Washington: North Korea had slapped the United States with a USD two million medical bill for Otto Warmbier, an American school student held captive by Pyongyang in 2016 according to the latest report.
North Korea further insisted that the U.S. sign a pledge to pay the bill before releasing Warmbier a year later, The Washington Post, reported on Thursday quoting sources familiar with the matter.
Warmbier, who travelled to North Korea as a part of his college trip, was released from custody in 2017 in a vegetative state and died just six days after he returned home to the U.S.
Sources said that the bill was given to former State Department Special Representative for North Korea, Joseph Yun, who had orders from President Donald Trump to bring Warmbier home.
Yun had signed the bill after informing then-Secretary of State Rex Tillerson about it, the source added.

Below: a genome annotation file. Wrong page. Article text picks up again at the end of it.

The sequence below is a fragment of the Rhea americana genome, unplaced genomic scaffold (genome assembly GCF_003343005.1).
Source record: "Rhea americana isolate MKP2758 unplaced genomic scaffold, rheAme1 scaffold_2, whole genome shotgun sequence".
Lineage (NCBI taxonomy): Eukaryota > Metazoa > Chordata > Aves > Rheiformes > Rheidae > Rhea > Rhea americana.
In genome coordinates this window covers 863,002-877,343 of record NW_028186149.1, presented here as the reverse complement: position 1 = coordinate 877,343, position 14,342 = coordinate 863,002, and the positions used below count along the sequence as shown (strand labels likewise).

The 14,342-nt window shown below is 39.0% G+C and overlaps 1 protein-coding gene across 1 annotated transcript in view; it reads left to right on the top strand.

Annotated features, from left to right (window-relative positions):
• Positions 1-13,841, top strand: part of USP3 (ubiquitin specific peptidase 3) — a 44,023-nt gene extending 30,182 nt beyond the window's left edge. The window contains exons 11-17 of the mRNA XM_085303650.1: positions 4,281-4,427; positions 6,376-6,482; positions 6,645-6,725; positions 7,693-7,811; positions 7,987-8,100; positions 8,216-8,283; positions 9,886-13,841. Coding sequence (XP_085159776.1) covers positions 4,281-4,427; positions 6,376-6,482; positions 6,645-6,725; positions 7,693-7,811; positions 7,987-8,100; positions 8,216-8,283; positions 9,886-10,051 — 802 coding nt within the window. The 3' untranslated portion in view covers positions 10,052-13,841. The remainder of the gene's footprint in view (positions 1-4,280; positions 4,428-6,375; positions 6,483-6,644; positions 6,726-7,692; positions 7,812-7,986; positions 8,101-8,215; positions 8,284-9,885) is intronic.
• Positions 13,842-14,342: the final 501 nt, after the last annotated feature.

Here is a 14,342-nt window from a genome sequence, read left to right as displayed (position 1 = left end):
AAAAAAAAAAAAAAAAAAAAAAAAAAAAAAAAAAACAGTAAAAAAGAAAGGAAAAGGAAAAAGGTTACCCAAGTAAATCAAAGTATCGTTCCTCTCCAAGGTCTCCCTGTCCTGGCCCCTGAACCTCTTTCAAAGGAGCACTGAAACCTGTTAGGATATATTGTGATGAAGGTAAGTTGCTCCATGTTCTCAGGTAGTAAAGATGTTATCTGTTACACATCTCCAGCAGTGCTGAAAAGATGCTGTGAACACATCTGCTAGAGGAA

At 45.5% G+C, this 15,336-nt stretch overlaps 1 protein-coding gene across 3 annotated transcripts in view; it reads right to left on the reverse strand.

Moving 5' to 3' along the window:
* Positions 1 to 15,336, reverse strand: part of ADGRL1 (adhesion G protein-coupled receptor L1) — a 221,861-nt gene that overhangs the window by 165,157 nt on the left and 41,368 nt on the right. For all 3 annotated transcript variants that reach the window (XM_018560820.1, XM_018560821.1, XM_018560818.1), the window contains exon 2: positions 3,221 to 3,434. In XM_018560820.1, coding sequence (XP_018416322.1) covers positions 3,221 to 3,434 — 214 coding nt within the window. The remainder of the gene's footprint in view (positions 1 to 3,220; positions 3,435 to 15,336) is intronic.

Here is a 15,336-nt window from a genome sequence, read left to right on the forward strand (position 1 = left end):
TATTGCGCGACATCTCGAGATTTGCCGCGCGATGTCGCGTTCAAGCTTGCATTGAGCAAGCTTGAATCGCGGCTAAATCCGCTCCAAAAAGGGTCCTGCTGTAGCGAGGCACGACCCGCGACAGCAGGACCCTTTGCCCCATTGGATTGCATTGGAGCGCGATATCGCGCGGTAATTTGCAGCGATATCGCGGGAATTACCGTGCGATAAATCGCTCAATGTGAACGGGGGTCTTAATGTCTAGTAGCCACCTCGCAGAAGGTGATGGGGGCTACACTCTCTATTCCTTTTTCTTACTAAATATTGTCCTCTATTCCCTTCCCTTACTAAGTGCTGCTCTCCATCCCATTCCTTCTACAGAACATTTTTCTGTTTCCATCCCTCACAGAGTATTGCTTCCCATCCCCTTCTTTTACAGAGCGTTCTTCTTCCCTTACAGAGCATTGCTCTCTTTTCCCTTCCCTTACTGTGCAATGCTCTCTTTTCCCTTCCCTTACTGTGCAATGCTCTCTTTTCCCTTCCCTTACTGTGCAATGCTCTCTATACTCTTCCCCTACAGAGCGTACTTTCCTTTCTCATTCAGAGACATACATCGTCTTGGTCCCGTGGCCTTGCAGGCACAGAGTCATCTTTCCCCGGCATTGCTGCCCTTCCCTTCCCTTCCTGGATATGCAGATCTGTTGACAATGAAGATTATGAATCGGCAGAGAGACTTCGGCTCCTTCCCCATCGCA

However, Yun has denied confirming such reports.
“I cannot confirm that,” Yun told CNN.
“These are diplomatic exchanges and negotiations that I do not confirm,” he added.
The bill went to the Treasury Department, where it remained unpaid throughout 2017, sources said. However, it is unclear whether the Trump administration later paid the bill, or whether it came up during preparations for Trump’s two summits with North Korean leader Kim Jong Un.
Meanwhile, the White House has also declined to comment on the issue.
“We do not comment on hostage negotiations, which is why they have been so successful during this administration,” White House Press Secretary Sarah Sanders was quoted as saying.
Another source told CNN that the U.S. has not paid the bill and has made it clear to North Korea that it has no intention to ever pay it.
After the second summit with the North Korean leader in Vietnam in February, Trump said that he does not hold Kim responsible for Warmbier’s death.
Otto suffered severe brain damage during his captivity. The Trump administration placed intense pressure on Pyongyang to release Warmbier when they learned of his condition.